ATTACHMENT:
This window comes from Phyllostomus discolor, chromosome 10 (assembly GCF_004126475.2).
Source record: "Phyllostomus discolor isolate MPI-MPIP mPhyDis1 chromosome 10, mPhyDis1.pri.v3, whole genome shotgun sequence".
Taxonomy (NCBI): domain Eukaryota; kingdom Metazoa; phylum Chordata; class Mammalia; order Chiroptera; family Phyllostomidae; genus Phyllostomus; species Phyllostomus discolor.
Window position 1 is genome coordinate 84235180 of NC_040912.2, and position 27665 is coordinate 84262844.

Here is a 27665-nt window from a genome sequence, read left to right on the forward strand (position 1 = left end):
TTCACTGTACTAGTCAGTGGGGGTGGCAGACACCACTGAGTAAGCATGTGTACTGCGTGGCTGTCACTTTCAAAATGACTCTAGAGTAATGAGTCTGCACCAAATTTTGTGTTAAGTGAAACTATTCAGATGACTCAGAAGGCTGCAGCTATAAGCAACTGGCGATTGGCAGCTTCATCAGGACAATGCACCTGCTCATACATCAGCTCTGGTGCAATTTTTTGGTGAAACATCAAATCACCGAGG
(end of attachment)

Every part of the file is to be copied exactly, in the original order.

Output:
This window comes from Phyllostomus discolor, chromosome 10 (assembly GCF_004126475.2).
Source record: "Phyllostomus discolor isolate MPI-MPIP mPhyDis1 chromosome 10, mPhyDis1.pri.v3, whole genome shotgun sequence".
Taxonomy (NCBI): domain Eukaryota; kingdom Metazoa; phylum Chordata; class Mammalia; order Chiroptera; family Phyllostomidae; genus Phyllostomus; species Phyllostomus discolor.
Window position 1 is genome coordinate 84235180 of NC_040912.2, and position 27665 is coordinate 84262844.

Here is a 27665-nt window from a genome sequence, read left to right on the forward strand (position 1 = left end):
TTCACTGTACTAGTCAGTGGGGGTGGCAGACACCACTGAGTAAGCATGTGTACTGCGTGGCTGTCACTTTCAAAATGACTCTAGAGTAATGAGTCTGCACCAAATTTTGTGTTAAGTGAAACTATTCAGATGACTCAGAAGGCTGCAGCTATAAGCAACTGGCGATTGGCAGCTTCATCAGGACAATGCACCTGCTCATACATCAGCTCTGGTGCAATTTTTTGGTGAAACATCAAATCACCGAGG